After the premiere of “Breath” by my student electronic ensemble, I returned to the original arrangement and began to customize it for my own performance and recording. Several days of experimentation in my studio produced synthesizer tracks that were then taken into the audio studio for adding voice, bass, and other tracks.  Many test mixes were created for listening on many different sound systems, from the living room stereo to the car CD player to sound systems in music stores. My husband, who has golden ears, fantastic technical skills, and boundless patience, filled the role of audio engineer and producer admirably. A final upload of the piece to CD Baby completed the audio project.

I hope you enjoyed the”behind the scenes” explanation of how I compose music.  Next week, I’ll talk about the video I created for “Breath” – and show you what didn’t make the cut!

39 thoughts on “What Lies Beneath

  1. Fascinating, and wonderful. Since I have no real musical talent (other than an appreciation of music), I’ve often wondered how composers come up with their ideas and sounds. Thank you for taking us through your creative process. 🙂

  2. “The ability of someone to choose and arrange the details of their creative field guided by a vision is a major hallmark of a genius” -John Briggs.

    You, Lynn, are a genius. Not sure what I enjoyed more? The dissection of your beautiful process; your music or your video. Together, they are a symphonic experience for the soul. Thank you for visiting my new blog http://seedsonfertilesoil.wordpress.com/ . The pleasure of this acquaintance is all mine! -Caryn

    • Caryn, thank you for visiting and commenting and for your high praise. Not sure about the genius part, I am just passionate about what I do and delighted that the music touched you. I am so impressed with your new blog, what you are trying to do with Community Gardens and your generous philosophy. I look forward to seeing the progression of your new venture.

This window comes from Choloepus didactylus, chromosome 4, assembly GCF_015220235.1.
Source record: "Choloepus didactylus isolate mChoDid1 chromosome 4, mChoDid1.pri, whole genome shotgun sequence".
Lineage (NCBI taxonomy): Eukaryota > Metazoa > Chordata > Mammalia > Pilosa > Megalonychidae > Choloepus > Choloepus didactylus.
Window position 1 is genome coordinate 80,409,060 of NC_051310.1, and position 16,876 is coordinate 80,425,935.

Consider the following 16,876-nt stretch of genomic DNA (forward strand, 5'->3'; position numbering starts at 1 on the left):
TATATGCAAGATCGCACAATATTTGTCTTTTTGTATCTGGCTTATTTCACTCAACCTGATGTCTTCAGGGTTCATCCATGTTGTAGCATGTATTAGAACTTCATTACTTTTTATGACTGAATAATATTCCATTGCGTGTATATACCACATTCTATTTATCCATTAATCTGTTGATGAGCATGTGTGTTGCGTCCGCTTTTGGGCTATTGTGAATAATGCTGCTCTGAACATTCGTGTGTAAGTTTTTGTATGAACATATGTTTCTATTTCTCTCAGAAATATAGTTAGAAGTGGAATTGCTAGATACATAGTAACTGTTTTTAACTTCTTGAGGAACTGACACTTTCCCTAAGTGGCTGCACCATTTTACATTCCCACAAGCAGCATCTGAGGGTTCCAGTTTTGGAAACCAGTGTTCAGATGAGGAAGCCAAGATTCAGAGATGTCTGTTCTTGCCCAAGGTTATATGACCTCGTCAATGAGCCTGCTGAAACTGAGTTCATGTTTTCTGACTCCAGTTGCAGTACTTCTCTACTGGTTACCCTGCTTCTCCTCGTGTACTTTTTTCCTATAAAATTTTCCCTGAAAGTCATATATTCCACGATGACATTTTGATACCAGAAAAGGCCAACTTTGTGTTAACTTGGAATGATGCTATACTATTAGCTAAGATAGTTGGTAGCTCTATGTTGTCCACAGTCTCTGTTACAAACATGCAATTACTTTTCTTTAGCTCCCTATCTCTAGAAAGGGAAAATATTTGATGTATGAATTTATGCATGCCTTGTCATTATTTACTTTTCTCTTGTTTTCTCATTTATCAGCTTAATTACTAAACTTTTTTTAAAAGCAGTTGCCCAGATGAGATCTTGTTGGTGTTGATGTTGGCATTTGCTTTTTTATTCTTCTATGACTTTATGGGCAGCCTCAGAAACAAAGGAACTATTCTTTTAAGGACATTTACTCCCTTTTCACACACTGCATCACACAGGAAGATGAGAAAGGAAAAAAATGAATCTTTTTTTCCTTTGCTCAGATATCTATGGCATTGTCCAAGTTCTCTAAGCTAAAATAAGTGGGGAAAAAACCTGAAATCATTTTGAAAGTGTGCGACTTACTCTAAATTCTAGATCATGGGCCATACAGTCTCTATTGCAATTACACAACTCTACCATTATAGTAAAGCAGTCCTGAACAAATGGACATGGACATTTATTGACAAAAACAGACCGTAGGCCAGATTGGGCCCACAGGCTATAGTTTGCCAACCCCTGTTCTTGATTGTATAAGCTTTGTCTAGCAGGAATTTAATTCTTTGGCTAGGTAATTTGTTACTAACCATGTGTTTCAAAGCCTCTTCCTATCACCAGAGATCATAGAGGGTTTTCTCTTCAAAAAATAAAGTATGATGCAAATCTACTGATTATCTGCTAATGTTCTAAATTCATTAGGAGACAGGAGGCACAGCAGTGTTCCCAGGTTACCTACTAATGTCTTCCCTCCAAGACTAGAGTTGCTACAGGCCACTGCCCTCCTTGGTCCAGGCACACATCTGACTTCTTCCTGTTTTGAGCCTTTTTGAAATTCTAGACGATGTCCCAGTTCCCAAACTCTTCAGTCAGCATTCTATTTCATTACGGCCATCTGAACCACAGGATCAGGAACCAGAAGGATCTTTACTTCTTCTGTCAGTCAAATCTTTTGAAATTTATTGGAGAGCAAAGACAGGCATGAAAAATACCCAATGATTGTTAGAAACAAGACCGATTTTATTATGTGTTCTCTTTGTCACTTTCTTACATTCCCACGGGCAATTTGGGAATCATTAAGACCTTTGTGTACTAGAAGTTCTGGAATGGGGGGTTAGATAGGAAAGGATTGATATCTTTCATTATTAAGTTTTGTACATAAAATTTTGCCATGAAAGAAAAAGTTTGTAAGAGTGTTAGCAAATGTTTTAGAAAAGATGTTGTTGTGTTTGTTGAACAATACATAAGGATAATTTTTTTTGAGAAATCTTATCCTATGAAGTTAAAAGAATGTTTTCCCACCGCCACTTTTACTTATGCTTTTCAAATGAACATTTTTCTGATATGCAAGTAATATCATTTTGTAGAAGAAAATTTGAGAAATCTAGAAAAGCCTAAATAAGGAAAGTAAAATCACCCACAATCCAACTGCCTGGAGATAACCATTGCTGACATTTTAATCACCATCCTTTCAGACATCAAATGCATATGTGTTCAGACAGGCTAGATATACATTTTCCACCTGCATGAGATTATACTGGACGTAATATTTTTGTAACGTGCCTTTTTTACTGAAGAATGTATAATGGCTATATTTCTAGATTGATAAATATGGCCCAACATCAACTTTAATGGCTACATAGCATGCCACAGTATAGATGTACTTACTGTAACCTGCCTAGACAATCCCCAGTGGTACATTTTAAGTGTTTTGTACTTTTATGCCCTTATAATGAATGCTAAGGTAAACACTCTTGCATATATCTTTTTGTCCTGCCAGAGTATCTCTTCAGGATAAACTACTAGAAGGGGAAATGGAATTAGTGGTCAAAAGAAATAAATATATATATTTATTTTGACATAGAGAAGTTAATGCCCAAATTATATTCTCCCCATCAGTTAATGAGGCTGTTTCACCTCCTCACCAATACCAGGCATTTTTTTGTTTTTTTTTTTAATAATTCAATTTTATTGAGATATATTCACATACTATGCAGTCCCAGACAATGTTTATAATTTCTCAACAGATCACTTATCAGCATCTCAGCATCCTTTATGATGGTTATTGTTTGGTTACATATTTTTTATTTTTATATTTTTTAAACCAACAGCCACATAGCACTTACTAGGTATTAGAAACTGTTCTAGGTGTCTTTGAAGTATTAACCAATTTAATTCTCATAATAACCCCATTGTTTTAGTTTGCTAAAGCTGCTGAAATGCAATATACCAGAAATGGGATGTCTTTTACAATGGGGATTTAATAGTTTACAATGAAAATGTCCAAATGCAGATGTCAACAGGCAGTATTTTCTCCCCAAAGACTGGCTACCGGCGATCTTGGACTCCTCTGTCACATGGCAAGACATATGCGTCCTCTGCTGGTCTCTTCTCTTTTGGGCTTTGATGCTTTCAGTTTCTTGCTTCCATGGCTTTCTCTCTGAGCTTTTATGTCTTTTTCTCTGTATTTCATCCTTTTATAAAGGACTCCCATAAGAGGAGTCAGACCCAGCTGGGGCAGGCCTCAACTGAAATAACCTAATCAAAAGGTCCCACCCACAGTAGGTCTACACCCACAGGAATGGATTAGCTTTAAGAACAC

3. A fabulous and fascinating insight. As one who also lacks the musical gene, to hear it explained in your own words gives me a greater sense of both you an d your music. I’m off to watch the video now – with thanks!

  4. Wow – just wow…. loved the explanation and the breakdown – I can hear the gamelan influence now that you pointed it out – and I even researched as I watched the video (for terms like ostinato)! This kind of analysis is what is missing from so many artists work – understanding ones creative process is just as interesting as the final work I believe. I wish you do break down some Bach fugues for me – that would be fun 🙂

    • David, thanks for the great comments! I enjoyed doing this and actually had a few insights in the process of thinking about it and writing it – sometimes I don’t realize I know something until I try to explain it to someone else. Probably one of the reasons I enjoy teaching 🙂

      On the subject of Bach, I used to use one of his three part inventions to demonstrate MIDI sequencing and how easily you could turn a piece upside down, inside out, and backwards. Of course, Bach’s music still sounded great, and recognizable, no matter how it was transformed.

    • Hmmm, good question! It is almost never the technical issues – they are solvable. I think the sticking point for me is worrying about what others might think of the piece (i.e, will anyone like it. is it too complicated, too ordinary, etc. etc.) If I do that, I become outer directed instead of inner directed and I become paralyzed OR I write something that I end up throwing away later. I have actually thrown out a few pieces and started over! I’ve gotten better about recognizing the “fear” moment when it happens and letting it go; I try not to go down that road any more 🙂

  5. Lynn, that’s one of the most–if not THE most–interesting blog entries I can ever recall having read. The deconstruction video was most appreciated and helpful to someone like myself who clearly lacks the “musical gene.”

    That personal shortcoming of mine notwithstanding, I could still relate quite strongly to some of the creative metaphors used in the piece by applying them to the photographic process (scouting, et al) and writing (allowing ideas to percolate, etc.). Truly fascinating stuff!